The ITMS allows customers to enjoy music in different ways than a CD sale, and allows them to optimize their music purchases. Further, it lowers the costs to get that music to the customer, which allows an artists to sell just one song, or just one CD to a customer without having to set up a storefront, or convince a big chain to carry the music. This makes the customer more likely to buy music, not less.

    Further, with a cost of entry of a buck, it makes it much easier for a marginal customer to find out about you, and to buy your stuff. Your risk is small, as a consumer, which means you might try a song you do not like. I grabbed a Limp Bizkit song the other day that was not nearly as good as the preview indicated, but given that I only spent a buck, I am not nearly as vexed as I would be if I had shelled out for an album.

    For me, Limp Bizkit produces roughly 1/3 four star songs, and roughly 2/3 two star songs. Would Tony rather that I not buy _any_ of their music, as opposed to buying just the third I think is listen-able and good?

    Frankly, Tony seems to have lost sight of the customer. You are playing for an audience, either live or at the other end of a CD sale. If you do not want to do that, or think that somehow your own desires about how the music is to be done outweigh the desires of your audience, then stop producing music for sale.

    Face it, if you are trying to make a living as a musician, those fans that buy your music are supporting you. They are paying your bills, and they do it because they like the music you create. Some of them only like one song of yours, or prefer to listen to it with other songs, and that is not stealing the soul of the music, it is letting that soul commune with their own lives by putting it in a place where it can.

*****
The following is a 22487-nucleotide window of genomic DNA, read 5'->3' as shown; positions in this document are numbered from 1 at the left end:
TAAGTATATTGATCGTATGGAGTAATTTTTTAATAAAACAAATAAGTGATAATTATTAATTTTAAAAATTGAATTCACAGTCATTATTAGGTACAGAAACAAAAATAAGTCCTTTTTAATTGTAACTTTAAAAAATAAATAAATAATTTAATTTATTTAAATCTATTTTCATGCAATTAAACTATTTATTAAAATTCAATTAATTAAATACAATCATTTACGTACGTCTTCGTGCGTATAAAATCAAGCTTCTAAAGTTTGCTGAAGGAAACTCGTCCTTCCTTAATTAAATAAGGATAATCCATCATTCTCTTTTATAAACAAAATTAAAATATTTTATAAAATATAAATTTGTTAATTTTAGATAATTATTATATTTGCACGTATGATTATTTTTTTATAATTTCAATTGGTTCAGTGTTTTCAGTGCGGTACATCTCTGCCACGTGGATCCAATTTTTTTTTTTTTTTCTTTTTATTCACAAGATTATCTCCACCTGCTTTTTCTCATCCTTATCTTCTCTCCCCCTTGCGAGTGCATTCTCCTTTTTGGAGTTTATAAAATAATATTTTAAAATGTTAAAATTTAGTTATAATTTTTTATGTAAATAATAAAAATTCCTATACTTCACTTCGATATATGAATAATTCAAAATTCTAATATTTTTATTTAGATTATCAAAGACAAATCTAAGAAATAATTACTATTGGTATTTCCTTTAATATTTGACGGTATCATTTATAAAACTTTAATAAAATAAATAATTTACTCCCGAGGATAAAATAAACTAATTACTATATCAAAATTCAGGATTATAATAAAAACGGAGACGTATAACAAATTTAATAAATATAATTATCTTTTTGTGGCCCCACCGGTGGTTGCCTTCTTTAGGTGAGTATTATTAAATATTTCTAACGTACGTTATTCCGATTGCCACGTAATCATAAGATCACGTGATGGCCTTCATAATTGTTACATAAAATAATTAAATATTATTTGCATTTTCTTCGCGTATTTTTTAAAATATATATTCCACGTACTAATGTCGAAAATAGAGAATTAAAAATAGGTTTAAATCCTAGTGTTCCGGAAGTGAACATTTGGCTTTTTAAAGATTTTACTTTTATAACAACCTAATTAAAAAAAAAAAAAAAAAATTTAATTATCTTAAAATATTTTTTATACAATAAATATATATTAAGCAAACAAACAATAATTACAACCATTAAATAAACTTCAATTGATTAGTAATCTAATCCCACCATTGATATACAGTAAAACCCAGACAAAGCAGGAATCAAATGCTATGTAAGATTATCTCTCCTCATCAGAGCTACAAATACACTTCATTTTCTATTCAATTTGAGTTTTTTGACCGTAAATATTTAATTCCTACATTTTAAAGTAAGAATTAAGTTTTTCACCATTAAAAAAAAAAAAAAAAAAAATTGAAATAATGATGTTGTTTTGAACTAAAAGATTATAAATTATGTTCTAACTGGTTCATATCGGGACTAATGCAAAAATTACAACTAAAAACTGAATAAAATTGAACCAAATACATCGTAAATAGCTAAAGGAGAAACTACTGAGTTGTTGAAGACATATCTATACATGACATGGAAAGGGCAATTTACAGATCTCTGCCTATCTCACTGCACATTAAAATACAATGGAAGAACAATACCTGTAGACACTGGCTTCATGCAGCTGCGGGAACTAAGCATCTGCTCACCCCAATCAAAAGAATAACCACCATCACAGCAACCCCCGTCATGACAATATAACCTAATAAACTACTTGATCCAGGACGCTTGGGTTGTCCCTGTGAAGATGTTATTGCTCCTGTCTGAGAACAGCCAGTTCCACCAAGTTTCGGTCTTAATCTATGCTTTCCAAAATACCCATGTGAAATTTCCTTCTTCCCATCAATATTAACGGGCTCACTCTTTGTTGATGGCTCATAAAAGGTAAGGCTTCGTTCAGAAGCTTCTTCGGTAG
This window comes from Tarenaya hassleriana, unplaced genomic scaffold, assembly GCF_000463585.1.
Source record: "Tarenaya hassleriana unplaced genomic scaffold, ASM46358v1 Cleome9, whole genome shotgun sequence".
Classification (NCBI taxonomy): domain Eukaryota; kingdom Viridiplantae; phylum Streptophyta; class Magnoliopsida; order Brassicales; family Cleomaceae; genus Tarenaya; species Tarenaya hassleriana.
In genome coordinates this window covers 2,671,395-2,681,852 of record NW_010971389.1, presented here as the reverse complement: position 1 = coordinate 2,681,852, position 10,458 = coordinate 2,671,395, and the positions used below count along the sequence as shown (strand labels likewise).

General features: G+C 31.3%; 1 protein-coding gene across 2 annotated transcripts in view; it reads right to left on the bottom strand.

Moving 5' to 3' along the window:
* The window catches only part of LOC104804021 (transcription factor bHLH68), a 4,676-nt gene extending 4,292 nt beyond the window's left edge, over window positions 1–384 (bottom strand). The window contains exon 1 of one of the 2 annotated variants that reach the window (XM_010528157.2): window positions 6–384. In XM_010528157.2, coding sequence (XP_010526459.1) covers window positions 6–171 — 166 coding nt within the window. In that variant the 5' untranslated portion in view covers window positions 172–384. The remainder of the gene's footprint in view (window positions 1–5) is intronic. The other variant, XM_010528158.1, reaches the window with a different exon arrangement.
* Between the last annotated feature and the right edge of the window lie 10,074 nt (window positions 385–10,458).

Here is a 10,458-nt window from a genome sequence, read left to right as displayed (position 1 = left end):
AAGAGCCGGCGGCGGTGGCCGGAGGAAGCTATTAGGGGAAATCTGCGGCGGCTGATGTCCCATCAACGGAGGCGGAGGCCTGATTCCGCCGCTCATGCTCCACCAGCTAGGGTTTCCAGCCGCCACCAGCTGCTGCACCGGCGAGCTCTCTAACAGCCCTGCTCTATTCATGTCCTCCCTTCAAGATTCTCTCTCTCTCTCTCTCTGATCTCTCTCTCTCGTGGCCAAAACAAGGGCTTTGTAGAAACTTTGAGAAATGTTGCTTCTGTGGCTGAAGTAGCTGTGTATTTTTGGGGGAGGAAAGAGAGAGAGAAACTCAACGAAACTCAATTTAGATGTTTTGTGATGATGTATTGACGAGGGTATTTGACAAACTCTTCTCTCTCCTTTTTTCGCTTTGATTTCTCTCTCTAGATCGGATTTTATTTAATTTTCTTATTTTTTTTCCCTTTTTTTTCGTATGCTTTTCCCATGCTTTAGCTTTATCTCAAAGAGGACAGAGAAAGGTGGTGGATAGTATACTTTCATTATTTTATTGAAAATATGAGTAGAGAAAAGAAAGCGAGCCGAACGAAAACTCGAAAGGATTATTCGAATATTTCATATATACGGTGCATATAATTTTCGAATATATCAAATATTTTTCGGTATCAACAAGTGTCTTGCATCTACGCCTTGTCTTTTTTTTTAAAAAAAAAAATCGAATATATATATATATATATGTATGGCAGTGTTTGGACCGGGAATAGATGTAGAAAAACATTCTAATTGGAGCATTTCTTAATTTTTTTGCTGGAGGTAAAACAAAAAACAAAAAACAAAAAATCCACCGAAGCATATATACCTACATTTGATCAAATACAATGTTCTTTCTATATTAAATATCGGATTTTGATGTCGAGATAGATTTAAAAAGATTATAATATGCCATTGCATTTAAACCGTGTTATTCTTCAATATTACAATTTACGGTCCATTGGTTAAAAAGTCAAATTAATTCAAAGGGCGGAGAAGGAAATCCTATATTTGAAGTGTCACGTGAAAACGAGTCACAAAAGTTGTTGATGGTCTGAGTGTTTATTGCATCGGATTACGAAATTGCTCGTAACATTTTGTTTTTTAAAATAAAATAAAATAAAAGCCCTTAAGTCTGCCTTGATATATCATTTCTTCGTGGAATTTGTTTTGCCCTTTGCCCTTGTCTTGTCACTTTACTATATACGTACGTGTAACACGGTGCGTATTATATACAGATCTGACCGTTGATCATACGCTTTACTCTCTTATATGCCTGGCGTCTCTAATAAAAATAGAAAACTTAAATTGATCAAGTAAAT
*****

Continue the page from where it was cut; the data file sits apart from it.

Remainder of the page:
So, Tony's complaint is not with the music store, methinks, but with the very idea that people are buying and selling his music.

  1. Jeff Edsell

    Joined: Dec 1969

    0

    Good Job

    Nicely said, scottellsworth. I think that about covers it.

  1. Paul Huang

    Joined: Dec 1969

    0

    Get over it

    Whoever invented pages long ago removed the soul from literature.

  1. Janus

    Joined: Dec 1969

    0

    In other news today

    Mavis Bogglesworth,the PR lady at little known independent record label Victory Records,today told founder Tony Brummel that he needed to raise his profile to be seen as a player in the industry.

    As a result Tony issued a press release stating that no artist signed with Victory Records would allow their music to be played on radio until such time as radio stations agreed to play entire albums. The cherry picking of singles steals an artists integrity said Tony. Playing music on the radio cannibalises album sales. Every time that a single is played on radio we lose an albumn sale.

    We further commit not to ever release a "Best Of" compilation album of any artist here at Victory.

    In a further move which industry insiders say is sure to prove contentious, Victory is testing a new DRM system which will disable the skip and repeat buttons on all CD players. Our new DRM system will also stop the ripping of music to MP3s said Tony, as this format allows a listener to hear the tracks as singles or out of order, thereby destroying the "completeness" of the album that we at Victory strive so hard to create.

  1. Sondjata

    Joined: Dec 1969

    0

    In Other News

    Artists from Victory Records have apparently given an ultimatum to the label. Either they post thier songs to iTunes or the acts will break their contracts and sign with labels that do cooperate with iTunes.